Martin urges that its contract with Laborers was a bar to the holding of an election. The Board has recognized that existing collective bargaining agreements do constitute a bar to the holding of a representation election. However, where a contract contains a clause violative of the National Labor Relations Act, the Board will refuse to recognize the contract as a bar. Gary Steel Co., 144 NLRB 470 (1963); Paragon Products Corp., 134 NLRB 662 (1961). The principles announced in these decisions of the Board have received judicial approval. N.L.R.B. v. Local 3, I.B.E.W., 2d Cir. 1966, 362 F.2d 232; Local 1545, United Brotherhood of Carpenters and Joiners v. Vincent, 2d Cir. 1960, 286 F.2d 127; N.L.R.B. v. Libbey-Owens-Ford Glass Company, 4th Cir. 1957, 241 F.2d 831; Kearney & Trecker Corp. v. N.L.R.B., 7th Cir. 1954, 210 F.2d 852, cert. den. 348 U.S. 824, 75 S.Ct. 38, 99 L.Ed. 649; N.L.R.B. v. Grace Co., 8th Cir. 1950, 184 F.2d 126. In this case, the contract between Martin and Laborers contains the following checkoff clause:
"An AUTHORIZATION FOR DEDUCTION OF WAGES, to be valid, must bear the signature of the employee and will remain in force for one year from the date of signing or until the termination date, whichever occurs later."
The Board takes the position that since the contract is for two years, the check-off clause is irrevocable for more than one year and hence, on its face, violates Section 302(c) (4) of the Act.3 This Court does not disagree. The existence of the illegal contract might possibly have the effect of inducing employees to believe that they would be required to execute two successive one year authorizations.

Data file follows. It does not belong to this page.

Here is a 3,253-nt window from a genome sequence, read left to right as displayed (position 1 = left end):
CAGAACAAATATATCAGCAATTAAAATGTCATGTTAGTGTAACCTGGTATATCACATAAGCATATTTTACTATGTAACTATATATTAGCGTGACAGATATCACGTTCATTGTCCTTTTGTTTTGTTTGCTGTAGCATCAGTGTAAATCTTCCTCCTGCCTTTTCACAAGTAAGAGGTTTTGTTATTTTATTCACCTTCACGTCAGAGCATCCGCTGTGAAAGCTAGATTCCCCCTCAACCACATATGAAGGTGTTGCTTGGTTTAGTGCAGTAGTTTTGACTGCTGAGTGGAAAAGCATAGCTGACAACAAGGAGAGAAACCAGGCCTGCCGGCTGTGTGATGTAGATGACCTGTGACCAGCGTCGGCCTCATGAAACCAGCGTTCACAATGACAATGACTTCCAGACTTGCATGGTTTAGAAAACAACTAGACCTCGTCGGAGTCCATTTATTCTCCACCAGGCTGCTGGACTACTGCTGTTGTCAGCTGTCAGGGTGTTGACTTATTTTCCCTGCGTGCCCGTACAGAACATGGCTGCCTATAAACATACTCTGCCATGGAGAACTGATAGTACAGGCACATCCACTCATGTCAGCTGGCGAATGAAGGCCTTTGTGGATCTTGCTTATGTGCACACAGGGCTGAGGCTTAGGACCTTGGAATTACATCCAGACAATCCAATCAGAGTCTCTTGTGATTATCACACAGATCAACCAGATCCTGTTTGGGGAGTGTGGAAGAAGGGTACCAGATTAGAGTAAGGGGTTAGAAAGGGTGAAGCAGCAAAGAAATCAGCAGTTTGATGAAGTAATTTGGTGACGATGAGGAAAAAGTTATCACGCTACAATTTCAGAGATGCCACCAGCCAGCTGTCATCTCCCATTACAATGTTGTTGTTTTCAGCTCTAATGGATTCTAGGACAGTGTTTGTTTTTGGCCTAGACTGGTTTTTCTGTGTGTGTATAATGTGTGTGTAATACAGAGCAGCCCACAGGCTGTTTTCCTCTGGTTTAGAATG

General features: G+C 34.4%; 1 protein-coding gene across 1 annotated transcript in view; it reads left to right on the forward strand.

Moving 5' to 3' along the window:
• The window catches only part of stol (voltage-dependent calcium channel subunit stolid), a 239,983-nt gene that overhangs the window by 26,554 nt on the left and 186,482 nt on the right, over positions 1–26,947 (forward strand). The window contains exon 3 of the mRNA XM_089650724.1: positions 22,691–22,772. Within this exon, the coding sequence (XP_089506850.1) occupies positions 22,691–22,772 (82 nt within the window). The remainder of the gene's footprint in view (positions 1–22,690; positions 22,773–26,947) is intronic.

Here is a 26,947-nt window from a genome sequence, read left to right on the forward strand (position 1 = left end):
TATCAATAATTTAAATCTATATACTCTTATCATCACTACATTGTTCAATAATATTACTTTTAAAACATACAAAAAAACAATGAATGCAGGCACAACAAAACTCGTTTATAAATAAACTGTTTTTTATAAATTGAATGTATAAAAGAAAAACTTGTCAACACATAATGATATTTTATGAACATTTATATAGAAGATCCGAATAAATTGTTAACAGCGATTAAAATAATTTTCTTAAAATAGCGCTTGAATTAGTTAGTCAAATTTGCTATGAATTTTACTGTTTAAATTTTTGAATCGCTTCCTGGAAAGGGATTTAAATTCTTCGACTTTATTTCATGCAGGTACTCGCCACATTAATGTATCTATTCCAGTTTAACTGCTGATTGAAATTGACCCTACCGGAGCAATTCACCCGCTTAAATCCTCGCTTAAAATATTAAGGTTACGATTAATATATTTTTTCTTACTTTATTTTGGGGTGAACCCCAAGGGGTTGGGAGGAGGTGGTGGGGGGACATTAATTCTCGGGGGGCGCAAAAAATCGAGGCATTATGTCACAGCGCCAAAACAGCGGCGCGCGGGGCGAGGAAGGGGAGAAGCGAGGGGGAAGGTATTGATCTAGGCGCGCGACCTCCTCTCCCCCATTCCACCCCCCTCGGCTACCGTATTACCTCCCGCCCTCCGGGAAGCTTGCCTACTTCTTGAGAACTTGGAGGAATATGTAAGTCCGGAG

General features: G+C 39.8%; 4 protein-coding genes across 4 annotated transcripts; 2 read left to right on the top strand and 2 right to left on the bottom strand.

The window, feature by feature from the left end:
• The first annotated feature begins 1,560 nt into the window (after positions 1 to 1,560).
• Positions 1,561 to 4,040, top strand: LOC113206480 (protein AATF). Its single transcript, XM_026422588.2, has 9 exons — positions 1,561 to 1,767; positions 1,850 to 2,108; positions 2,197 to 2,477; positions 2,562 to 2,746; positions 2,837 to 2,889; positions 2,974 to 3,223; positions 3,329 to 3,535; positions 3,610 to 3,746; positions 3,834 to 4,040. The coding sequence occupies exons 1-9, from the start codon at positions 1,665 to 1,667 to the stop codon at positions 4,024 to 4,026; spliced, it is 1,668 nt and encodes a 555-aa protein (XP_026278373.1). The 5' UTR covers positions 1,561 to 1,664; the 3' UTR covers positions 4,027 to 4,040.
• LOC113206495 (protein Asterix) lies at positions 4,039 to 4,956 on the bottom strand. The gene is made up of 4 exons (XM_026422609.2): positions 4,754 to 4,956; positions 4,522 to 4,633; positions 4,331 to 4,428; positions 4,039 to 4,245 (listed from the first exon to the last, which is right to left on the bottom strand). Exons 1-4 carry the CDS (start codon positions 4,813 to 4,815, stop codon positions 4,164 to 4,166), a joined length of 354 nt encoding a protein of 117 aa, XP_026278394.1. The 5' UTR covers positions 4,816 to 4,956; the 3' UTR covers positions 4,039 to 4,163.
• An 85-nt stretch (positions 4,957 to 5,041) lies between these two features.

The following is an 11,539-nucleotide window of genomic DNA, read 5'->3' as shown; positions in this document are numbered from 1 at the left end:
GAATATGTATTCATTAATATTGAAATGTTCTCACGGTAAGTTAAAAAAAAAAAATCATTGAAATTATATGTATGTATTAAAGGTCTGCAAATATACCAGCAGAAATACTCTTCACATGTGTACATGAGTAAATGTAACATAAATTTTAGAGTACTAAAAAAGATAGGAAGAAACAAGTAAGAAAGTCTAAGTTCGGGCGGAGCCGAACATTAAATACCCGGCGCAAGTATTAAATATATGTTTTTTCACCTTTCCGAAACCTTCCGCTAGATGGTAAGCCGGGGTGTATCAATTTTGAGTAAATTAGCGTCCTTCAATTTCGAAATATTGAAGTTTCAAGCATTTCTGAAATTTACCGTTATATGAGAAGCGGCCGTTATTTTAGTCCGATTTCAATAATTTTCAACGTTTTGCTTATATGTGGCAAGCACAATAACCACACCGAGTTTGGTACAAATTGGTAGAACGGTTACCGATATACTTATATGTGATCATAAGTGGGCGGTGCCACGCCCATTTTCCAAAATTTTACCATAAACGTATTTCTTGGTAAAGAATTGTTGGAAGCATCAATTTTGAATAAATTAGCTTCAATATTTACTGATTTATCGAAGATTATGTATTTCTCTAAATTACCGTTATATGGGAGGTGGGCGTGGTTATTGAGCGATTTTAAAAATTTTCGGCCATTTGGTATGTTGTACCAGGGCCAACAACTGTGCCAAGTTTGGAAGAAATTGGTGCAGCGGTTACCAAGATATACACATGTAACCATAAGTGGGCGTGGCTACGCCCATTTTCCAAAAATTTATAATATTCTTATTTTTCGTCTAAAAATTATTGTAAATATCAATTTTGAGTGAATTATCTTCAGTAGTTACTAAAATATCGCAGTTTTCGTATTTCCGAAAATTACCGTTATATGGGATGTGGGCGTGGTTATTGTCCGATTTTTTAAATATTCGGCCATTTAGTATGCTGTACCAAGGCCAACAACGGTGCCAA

Martin contends that even if the checkoff clause is illegal, the savings clause of the contract preserves the remainder of the contract so as to prevent Teamsters from displacing Laborers as the bargaining agent. This contention is without merit. "To be effective in nullifying questionable clauses in the contract the savings clause must specifically defer application of the questionable clause until it is determined to be legal." N.L.R.B. v. Broderick Wood Products Company, 10th Cir. 1958, 261 F.2d 548, 557. Accord, N.L.R.B. v. Gaynor News Company, 2d Cir. 1952, 197 F.2d 719, aff'd, Radio Officers' Union v. N. L.R.B., 347 U.S. 17, 74 S.Ct. 323, 98 L. Ed. 455 (1953); Paragon Products Corporation, 134 N.L.R.B. 662 (1961). In support of its contention, Martin refers to the cases of Lewis v. Quality Coal Corporation, 7th Cir. 1959, 270 F.2d 140, cert. den., 361 U.S. 929, 80 S.Ct. 369, 4 L.Ed.2d 353 (1960) and Perry Coal Company v. N.L.R.B., 7th Cir. 1960, 284 F.2d 910, cert. den. 366 U.S. 949, 81 S. Ct. 1903, 6 L.Ed.2d 1242 (1961). These decisions are distinguishable in that they do not involve a savings clause, but are concerned with language of qualification used in the same sentence as the clause challenged as being in violation of the Act.